On our beautifully arranged plate there’s the melt-in-your-mouth chicken liver parfait (a South African influence he points out) cooked in chipotle (a nod to the Latin American chefs he’s worked with), dainty lozenges of dumpling made from beetroot bread and a salsa verde with Korean cumin, garnished with a touch of lemon confit and an elegantly balanced swirl of red wine and chicken sauce finished with the faintest hint of 100% dark chocolate.

Obsessive about experimenting and fostering his own creativity after so many years of following the script in the kitchens of other chefs, Mabaso now endeavours to never serve the same dish more than three times “I have to do a lot of research. I go to markets at least once a week – unusual ones – where I can find stuff that you won’t get anywhere else. Then sometimes I find something amazing, and my whole menu changes”. 

He’s fanatical about sourcing the very best quality ingredients.Our next course is a dish of sous vide sea bream, the fish  supplied by Abalobi, an NPO that has pioneered a ‘hook to cook’ network to allow chefs to buy directly from small-scale fishermen. Each fish has its own QR code that when scanned reveals who caught it, where, and even the boat they used (the fish we we tucked into was from Wilfred John 'Wilow' Poggenpoel's wooden 'bakkie' named after his daughter Nadine in Lambert's Bay).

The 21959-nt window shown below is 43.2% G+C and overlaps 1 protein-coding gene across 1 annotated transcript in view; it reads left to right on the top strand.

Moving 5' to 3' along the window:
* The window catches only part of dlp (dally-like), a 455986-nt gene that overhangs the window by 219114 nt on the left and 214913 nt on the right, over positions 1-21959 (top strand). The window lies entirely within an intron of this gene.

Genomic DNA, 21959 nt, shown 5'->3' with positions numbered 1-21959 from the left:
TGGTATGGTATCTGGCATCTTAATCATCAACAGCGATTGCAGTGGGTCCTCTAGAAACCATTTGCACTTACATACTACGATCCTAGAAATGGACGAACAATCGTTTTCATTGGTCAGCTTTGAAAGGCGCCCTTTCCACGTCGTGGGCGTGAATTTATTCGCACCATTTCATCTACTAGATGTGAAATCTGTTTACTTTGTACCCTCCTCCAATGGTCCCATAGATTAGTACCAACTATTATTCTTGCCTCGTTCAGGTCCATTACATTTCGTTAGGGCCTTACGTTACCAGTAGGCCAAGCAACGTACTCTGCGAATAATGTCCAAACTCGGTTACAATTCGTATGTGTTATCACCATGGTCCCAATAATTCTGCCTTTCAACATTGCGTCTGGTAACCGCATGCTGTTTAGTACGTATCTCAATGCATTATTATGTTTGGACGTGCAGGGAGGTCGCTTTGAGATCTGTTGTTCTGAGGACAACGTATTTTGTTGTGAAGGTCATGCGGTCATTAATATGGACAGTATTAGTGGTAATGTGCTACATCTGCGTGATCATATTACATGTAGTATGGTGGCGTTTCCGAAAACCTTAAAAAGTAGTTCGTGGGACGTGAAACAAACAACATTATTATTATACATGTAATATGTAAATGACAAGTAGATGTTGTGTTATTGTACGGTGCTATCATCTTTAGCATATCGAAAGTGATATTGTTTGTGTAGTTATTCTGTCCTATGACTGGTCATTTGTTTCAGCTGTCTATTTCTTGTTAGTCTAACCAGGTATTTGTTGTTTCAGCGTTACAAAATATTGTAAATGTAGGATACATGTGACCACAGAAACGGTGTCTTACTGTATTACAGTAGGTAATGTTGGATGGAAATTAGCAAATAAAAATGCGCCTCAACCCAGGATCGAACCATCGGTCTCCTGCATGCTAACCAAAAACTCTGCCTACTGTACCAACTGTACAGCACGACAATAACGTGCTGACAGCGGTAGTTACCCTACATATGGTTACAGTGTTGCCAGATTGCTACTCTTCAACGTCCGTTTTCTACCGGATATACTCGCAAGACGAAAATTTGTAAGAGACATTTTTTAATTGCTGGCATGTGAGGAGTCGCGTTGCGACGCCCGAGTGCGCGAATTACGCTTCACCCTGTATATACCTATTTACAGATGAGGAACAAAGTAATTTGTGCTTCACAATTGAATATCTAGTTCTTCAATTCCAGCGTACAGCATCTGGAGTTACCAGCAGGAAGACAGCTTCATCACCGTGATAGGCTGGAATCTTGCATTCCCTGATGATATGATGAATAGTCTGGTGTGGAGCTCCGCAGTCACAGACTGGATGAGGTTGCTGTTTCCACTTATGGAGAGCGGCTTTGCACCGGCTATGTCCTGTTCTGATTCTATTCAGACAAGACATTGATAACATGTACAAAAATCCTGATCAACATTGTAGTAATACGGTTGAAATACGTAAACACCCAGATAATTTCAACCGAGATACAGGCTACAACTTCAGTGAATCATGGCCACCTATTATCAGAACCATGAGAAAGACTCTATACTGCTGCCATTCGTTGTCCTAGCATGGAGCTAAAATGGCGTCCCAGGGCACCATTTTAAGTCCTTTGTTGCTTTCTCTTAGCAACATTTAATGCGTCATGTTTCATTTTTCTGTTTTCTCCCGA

Wandile Mabaso adds the finishing touches to a beautifully plated dish

Invigorated by the live music and the opportunity to try our hands at rolling quenelles and plating with oh-so haute flourish in the kitchen (messy but fun), as our next courses arrive, this time prepped by the professionals again, the small dining room is positively bubbling with the chatter of guests having a good time and cracking open new bottles of wine (SA Culinary Club currently has no liquor licence and encourages guests to bring their own wines).

Mabaso leaves it to his pastry chef to take over the introduction of the final dish, a whimsical take on a cheesecake that looks remarkably like a fresh peach. This budding young pastry chef, with the help of a bursary which Mabaso founded, will shortly be leaving for Paris to learn from the best patissiers in the world. The bursary is a part of Mabaso’s recognition that as a fine dining black South African chef with extensive Michelin star experience, he is a trailblazer and currently one-of-a-kind. “Part of what I want to do is to also inspire people. I want to be someone that a young black chef can look up to”. 

By mixing local influences and modern European techniques with hyper-seasonal ingredients and a fair bit of experimentation, Mabaso's approach to the kitchen aims to shake up what South African diners look for on the menu.  “I’ve been out of the country for ten years and now I’m back what I am trying to do is revolutionise a lot of things. If we want our (South African) cuisine to be recognised globally, we need to start trying something different, stop replicating trends and create our own".  

"It’s not just about the technique and what it looks like, there’s art in food. What I love to do is to create food that makes you feel something. Food that speaks to the soul”.

The SA Culinary Club is located at the Hobart Grove, Hobart Rd, Bryanston. To book call +27 82 818 2338 or email